more » ... order moments of the measured distribution and thereby keeps the essential parts of the provided information, while still staying applicable to systems of realistic size. We demonstrate how cell-to-cell variability can be incorporated into the analysis obviating the need for the ubiquitous assumption that the measurements stem from a homogeneous cell population. We demonstrate the method for a simple example of gene expression using synthetic data generated by stochastic simulation. Subsequently, we use time-lapsed flow cytometry data for the osmo-stress induced transcriptional response in budding yeast to calibrate a stochastic model, which is then used as a basis for predictions. Our results show that measurements of the mean and the variance can be enough to determine the model parameters, even if the measured distributions are not well-characterized by low-order moments only-e.g., if they are bimodal. extrinsic variability | high-osmolarity glycerol pathway | moment dynamics | parameter inference | stochastic kinetic models B uilding predictive computational models of intracellular reaction kinetics is still a dauntingly ill-posed task (1), characterized by low-dimensional experimental readouts of the hypothesized high-dimensional process. Single-cell technologies hold promise to partly alleviate this ill-posedness by exploiting the observed variability for the calibration of stochastic kinetic models (2, 3). The same technologies, however, also reveal that isogenic cells in a single population exhibit large cell-to-cell variability (4, 5). The variation can be shown to be a convolution of two sources, namely the intrinsic molecular noise and extrinsic factors that render single cells different even in the absence of molecular noise; in many cases, the latter was reported to dominate the former (4, 5). Extrinsic factors comprise difference in cell size, cell-cycle stage, expression capacity, local growth conditionsto name but a few (6, 7). Thus, although single-cell technology offers a way out of the predicament of ill-posedness, it requires new methods to deal properly with intrinsic and extrinsic variability. The effect of extrinsic variability on the dynamics of stochastic models is studied in refs. 7 and 8, whereas first attempts have been made to address the inverse problem of quantifying the extrinsic (9) and any additional intrinsic (10) components from measurements. Because the latter is based on path sampling, its applicability remains limited to small systems. Naturally, extrinsic variability is bypassed when calibrating a stochastic model to one single cell (3, 11), for instance through live-cell imaging data. However, the extent to which such a single path observation of the hypothesized stochastic process-given the notoriously sparse acquisition times-can sufficiently confine unknown process parameters remains questionable. Stochastic kinetic models, able to capture the intrinsic noise, were proposed for modeling single-cell data and its variability (2, 12, 13). Models that track probabilities over the integer-valued state-space of molecule-counts suffer from the curse of dimensionality and are computationally prohibitive for all but the simplest systems. Similar limitations apply to approximations thereof that retain the discreteness of the state-space (14, 15). While extracting sample paths of such processes is straightforward (16), acquiring their statistics-often necessary for calibration-is hampered by the slow convergence of empirical estimates for high-dimensional models (17) . This is particularly challenging because most calibration or inference methods rely on iterative schemes, making it necessary to recompute statistics. Alternative methods set out to reduce the computational burden by tracking only low-order moments instead of the whole probability distribution. A standard scheme in this class is moment closure, which provides a means to capture the stochasticity of reactions while leveraging the scalability of ordinary differential equation models (18) (19) (20) . Here we introduce a moment-based inference scheme for calibrating stochastic models with heterogeneous single-cell measurements. We show how by extending the method of moment closure by conditional moment equations one can properly account for extrinsic factors. The proposed method requires no Monte Carlo simulations over extrinsic factors, making this approach very scalable. Moreover, besides parameter estimates and their confidence bounds, the method allows one to quantitatively characterize the cell-to-cell variability, ultimately dissecting the unspecific conglomerate of extrinsic factors (6). Every additionally accounted moment of the stochastic process can make the calibration less ill-posed; in the same way as the mean of the process contains information, so does its variance. Importantly, we show that this also holds true if the process is poorly captured by the accounted moments, for instance, if we just consider first and second order moments of a multimodal process distribution. We instantiate this computational framework by addressing a widely discussed-and we believe ubiquitous-process motif, namely the transiently induced gene expression (21, 22) . Often signaling pathways are activated for a short time window, in which the activated signaling output-such as a mitogen-activated protein kinase (MAPK)-needs to initiate transcription by translocation and interaction with possibly several intermediates. If many intermediates need to be in place, some cells do not manage to transcribe at all, ultimately giving rise to bimodal protein expression profiles. The particular case study we consider is the high-osmolarity glycerol (HOG) pathway in budding yeast (23), where for intermediate induction levels a bimodality in the induced stress proteins was observed (21). We perform time-lapsed flow cytometry measurements to calibrate a stochastic kinetic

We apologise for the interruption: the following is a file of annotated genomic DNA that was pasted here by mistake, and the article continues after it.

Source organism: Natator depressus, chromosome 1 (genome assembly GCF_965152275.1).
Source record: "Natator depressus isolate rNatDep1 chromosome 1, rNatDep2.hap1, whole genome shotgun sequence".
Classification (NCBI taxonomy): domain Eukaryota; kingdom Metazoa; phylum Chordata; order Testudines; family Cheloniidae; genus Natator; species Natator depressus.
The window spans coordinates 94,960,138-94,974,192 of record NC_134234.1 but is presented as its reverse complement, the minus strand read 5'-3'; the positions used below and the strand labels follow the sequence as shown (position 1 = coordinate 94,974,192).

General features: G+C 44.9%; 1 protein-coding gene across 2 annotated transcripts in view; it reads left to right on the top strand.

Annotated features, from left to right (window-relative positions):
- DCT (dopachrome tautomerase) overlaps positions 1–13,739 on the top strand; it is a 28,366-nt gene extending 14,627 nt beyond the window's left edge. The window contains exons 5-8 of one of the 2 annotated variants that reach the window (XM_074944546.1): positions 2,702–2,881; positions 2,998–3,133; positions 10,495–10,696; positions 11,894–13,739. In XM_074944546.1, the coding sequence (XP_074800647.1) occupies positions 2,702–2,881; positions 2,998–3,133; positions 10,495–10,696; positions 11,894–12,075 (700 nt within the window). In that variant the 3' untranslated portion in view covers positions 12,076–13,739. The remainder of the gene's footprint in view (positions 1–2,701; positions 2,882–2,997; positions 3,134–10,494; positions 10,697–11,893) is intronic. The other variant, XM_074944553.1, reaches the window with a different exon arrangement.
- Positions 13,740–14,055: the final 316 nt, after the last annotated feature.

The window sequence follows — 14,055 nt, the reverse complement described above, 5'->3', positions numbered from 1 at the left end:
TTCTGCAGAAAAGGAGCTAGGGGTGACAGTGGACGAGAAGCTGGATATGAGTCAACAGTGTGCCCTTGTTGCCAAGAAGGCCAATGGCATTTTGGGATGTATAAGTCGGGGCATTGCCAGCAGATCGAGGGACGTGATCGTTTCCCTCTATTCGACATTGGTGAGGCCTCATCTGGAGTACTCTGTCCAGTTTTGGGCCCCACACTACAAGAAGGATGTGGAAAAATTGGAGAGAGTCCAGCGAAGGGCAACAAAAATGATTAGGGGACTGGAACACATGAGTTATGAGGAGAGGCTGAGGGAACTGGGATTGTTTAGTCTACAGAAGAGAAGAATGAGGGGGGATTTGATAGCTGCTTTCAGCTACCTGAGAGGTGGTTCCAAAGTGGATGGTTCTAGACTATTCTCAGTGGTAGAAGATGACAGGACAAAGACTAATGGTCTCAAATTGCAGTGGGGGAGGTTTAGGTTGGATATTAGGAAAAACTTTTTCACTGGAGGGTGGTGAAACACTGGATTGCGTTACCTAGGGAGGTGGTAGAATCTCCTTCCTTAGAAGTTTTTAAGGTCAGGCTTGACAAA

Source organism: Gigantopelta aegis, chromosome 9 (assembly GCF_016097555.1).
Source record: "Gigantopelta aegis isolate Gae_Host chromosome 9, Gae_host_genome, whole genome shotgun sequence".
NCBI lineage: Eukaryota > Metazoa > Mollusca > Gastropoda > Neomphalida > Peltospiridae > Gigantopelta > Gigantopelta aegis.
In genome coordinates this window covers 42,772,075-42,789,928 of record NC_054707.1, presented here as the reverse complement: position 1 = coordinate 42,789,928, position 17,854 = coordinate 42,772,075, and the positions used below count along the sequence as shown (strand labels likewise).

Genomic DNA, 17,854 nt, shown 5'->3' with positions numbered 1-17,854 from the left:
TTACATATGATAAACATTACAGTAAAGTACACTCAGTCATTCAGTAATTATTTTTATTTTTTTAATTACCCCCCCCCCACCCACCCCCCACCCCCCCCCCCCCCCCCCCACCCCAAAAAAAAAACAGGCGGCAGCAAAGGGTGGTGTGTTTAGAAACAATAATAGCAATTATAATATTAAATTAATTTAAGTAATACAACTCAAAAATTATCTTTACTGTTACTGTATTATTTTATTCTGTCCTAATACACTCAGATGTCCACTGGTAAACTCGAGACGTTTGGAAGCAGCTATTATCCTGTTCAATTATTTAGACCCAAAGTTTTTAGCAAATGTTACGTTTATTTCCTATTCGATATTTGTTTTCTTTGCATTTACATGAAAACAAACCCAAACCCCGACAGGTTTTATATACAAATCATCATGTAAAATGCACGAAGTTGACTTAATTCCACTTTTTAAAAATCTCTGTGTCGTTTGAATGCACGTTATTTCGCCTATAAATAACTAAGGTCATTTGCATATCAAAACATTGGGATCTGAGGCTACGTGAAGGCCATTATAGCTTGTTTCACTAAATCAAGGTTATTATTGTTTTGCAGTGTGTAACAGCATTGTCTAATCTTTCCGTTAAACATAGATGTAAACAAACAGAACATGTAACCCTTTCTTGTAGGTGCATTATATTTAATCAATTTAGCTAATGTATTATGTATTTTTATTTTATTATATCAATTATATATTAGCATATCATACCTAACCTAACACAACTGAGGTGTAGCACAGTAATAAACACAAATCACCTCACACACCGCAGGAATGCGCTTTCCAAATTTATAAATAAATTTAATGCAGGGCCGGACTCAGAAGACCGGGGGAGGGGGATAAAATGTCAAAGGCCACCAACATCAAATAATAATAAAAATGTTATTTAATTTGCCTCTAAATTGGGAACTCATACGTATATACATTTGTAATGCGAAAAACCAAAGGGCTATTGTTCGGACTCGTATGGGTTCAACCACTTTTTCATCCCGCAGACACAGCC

doi:10.1073/pnas.1200161109 pmid:22566653 pmcid:PMC3361437 fatcat:egkzjrx3p5fmdncg2tqpgfmu2e